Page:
How to Get Up from a Mess Up
July 25, 2021
Joshua starts with a series of homeruns. The nations looks like they can’t be defeated. As they enter the land, the sea stops in the presence of the ark to allow them to enter. At Gilgal, they make covenant with God, and then at Jericho the miracles just pile on. God Himself came down and took command of the armies of heaven and earth, the wall could not stand int eh presence of God (it’s like the wall bowed) and the city was destroyed.
At the very moment they look undefeatable, Joshua experiences his greatest setback. He rushes into battle at the next city, the entire nation so fired up they fail to seek God. The problem was, there was serious sin and disobedience in their camp. They were not right with God.
John Piper has a book, “Spectacular Sins.” He focuses on how God gets glory out of mans sinful behavior. Of course, the Bible is full of what we would consider spectacular sins; the Tower of Babel, David and Bathsheba, Judas’ betrayal of Jesus, the haircut Delilah gave samson, Jonah’s run from God, and everyone knows what Adam and Eve did… they had dinner with a talking snake! I submit this account as one of the spectacular sins of the Bible.
- Joshua 7:1: The people of Israel broke faith in regard to “the accursed thing.” ESV says “devoted things.” The Hebrew is referring to a thing devoted to destruction.
- Achan means trouble.
- Joshua 7:3: Notice they didn’t even feel a need to send the entire fighting force. They are convinced that they got this one.
- Joshua 7:4: Instead of the enemy fleeing or being destroyed, they flee before their enemy.
- Joshua 7:6: Joshua’s response is to throw himself before God. He is humble, contrite and anxious to know the cause of the disaster.
- Joshua 7:10: Notice Yahweh’s command, “GET UP.” Joshua is not to remain in a defeated position, but God plans to raise him up once again.
What happens when I stray?
1. I incur . Joshua 7:11
2. I lose my Joshua 7:12-13.
3. I endure . Joshua 7:12
God tells Joshua that he must decide: Does Joshua want God’s presence, or not? If he wants God to go with them, then Joshua must deal with the sin in the camp. He may not be passive about sin.
- Joshua 7:13, Joshua is again told to “Get up.” He is to man up. Tomorrow he will consecrate the people and come before God.
The guilty person can do 1 of 3 things:
1. He can come forward, confess, beg mercy.
2. He can take off into the desert in middle of the night. Go to some Canaanite city and seek refuge.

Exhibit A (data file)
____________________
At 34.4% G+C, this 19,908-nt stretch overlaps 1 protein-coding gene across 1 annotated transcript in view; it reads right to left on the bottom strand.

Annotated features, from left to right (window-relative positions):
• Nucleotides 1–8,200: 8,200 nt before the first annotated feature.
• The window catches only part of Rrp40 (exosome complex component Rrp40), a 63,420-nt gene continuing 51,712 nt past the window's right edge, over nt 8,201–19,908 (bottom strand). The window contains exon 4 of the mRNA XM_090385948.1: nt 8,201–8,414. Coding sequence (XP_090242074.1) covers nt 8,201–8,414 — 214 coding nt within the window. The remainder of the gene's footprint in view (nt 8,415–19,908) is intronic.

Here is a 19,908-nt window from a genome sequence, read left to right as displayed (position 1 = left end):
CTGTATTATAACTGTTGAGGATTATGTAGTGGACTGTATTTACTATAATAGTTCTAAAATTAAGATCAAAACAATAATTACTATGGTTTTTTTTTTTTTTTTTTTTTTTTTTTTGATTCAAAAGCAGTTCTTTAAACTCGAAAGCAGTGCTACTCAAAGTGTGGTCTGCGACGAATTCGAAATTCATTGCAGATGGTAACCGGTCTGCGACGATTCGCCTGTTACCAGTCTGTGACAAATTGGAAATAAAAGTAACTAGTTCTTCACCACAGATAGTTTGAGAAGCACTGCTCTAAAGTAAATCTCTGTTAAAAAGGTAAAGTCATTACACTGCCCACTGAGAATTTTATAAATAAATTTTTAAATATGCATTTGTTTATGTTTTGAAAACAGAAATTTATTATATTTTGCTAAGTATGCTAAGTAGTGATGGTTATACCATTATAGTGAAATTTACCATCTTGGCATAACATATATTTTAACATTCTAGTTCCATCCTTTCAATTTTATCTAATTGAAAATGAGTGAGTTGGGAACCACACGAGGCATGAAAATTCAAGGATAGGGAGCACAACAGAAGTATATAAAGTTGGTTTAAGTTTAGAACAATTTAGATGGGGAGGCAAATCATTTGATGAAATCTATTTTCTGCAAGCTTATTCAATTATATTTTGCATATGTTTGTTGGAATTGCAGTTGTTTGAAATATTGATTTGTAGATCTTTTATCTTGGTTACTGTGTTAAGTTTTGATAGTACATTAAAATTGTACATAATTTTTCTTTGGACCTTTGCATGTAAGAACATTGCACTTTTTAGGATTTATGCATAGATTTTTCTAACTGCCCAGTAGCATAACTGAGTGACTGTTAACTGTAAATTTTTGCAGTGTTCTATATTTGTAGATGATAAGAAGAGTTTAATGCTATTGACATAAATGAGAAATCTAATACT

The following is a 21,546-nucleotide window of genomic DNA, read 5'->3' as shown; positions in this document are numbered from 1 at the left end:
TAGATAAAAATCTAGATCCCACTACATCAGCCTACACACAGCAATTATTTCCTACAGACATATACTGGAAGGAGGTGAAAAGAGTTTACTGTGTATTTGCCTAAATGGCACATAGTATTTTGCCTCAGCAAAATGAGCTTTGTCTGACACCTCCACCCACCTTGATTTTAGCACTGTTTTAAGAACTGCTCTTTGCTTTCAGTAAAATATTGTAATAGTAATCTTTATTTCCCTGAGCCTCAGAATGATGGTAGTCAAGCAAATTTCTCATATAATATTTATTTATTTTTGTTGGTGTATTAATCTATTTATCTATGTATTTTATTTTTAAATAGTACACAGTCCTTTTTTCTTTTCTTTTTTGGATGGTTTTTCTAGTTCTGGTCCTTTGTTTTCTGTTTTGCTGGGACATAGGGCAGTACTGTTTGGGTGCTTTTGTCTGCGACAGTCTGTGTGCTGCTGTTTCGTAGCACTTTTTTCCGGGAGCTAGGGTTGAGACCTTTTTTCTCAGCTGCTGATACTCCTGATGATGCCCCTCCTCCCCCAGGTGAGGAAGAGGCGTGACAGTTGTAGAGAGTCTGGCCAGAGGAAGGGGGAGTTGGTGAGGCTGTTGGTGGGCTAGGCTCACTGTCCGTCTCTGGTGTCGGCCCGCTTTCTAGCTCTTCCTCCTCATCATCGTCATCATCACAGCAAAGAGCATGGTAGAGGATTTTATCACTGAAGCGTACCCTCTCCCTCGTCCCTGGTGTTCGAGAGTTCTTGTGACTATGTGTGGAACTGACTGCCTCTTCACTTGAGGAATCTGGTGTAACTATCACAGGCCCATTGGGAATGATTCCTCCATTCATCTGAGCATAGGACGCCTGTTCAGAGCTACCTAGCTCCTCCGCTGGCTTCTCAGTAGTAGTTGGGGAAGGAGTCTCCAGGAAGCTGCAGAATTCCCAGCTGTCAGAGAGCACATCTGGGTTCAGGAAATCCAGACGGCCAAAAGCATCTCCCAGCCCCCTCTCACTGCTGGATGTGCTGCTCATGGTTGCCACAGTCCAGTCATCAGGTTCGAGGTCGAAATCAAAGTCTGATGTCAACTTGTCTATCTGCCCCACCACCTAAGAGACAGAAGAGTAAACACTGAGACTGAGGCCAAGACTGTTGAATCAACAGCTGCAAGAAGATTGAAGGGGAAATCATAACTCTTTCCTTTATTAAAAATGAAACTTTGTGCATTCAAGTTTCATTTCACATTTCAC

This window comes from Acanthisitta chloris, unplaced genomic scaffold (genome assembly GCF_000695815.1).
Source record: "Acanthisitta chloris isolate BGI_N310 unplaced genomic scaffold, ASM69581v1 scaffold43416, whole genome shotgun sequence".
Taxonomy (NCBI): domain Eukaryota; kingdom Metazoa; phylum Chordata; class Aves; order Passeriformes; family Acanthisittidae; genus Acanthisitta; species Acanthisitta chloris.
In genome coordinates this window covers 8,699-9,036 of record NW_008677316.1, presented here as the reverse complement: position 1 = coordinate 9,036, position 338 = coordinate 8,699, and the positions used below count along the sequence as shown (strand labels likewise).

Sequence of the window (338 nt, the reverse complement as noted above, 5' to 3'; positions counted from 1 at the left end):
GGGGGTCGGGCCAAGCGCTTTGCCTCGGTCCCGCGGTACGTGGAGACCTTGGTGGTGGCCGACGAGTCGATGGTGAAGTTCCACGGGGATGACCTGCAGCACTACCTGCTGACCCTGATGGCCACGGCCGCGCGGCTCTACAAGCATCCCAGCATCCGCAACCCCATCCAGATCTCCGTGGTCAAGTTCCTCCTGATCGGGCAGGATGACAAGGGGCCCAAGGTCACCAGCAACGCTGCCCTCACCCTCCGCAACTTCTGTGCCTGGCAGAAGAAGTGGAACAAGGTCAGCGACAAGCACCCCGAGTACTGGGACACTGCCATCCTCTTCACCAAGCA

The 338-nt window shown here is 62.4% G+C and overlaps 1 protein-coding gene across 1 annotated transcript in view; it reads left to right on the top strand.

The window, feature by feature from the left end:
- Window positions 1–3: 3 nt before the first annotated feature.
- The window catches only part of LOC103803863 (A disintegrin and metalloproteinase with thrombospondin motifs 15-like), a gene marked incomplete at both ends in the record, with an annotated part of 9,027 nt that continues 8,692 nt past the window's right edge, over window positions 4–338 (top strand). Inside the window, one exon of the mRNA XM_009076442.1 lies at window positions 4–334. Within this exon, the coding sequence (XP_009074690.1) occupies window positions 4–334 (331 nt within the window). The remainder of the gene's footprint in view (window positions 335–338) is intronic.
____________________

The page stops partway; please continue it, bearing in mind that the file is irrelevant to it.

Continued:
3. Keep quiet, hope the lot falls on someone else. Really, what are the odds of losing a national lottery?
= Achan chooses option #3: Just see what happens.
- Joshua 7:16-18: the nation rises early and goes through the process of casting lots to find the guilty person. While this appears to be fully random (and that’s what Achan is counting on) in the Old Testament this is an appointed means to determining God’s will. (This is also how the Apostles chose the next Apostle after Judas hung himself.) Achan must have been stunned when the lot fell on him.
- Joshua 7:19: Joshua tells Achan to give God praise, confess his sin and “do not hide it from me.” This is a Hebrew word play since what Achan has done is hide stolen items in his tent. (Joshua 7:21)
- Joshua 7:20: Achan’s confession is sorry, but not broken.
- Joshua 7:21: It’s interesting that he took a robe. Literally it is, “one beautiful garment of Shinar.” Shinar is mentioned in Genesis 11:2 as the place where the Tower of Babel was built. Some scholars think this robe was a gift from the king of Babylon to the king of Jericho. Throughout the Bible Babylon represents everything opposed to God. In Revelation, Babylon is the symbol of the world (the “whore of Babylon”) while the church is the “Bride of Christ.” So, there’s the Bride of Satan, Babylon, and the Bride of Christ, the Church. Achan chooses to align himself and his family with Babylon.
- Joshua 7:22: The stolen items are found buried in Achan’s tent. He’s an idiot. He stole things while living among nomads. No where to display his riches, and no black market to sell his plunder.
- Joshua 7:24: They are taken to the valley of Achor, which means valley of trouble.
- Joshua 7:25: Joshua asks, “why did you bring trouble on us.”
- Ahcan = Trouble.
- Achor = Valley of trouble.
- Joshua = You have brought trouble on us.
- Yahweh = will now trouble Achan.
- Joshua 7:25: Israel stones Achan and all that is his, burn the remains with fire, and then pile stones on top of them to mark their grave. There is no way to soften this text. It is brutal. Sin does great harm to us, to all that we have, to all that we love. We do an injustice to the Bible when we try to reimagine this account in a more comfortable way. This text is meant to make us squirm. Sin brings death. It
On our most troubling days,
- Joshua 7:26: The place where Achan is stoned is called the Valley of Achor. The Valley of trouble.
- Hosea 2:14-15: In Hosea, the nation has strayed from God. He tells them that judgment is coming. But then in Hosea 2 he begins to woo them back to him. And then he says that in the valley of Achor he will make a “door of hope.”
That is, in the very place judgment is deserved, God will open a door of hope.
How do I get up?
1.Come (Joshua 7:7) (James 4:8-10)
2. I must deal (Joshua 7:25)
3. Expect God to (Joshua 8) (Phlippians 3:13-14) (Proverbs 24:16)
4. Get back (Joshua didn’t stay down) (Joshua 7:13)
Notice when discussing the armor of God in Ephesians 6:11-13, Paul’s emphasis is on “standing” against the devil. We are not to stay down and defeated, but rise up against our enemy.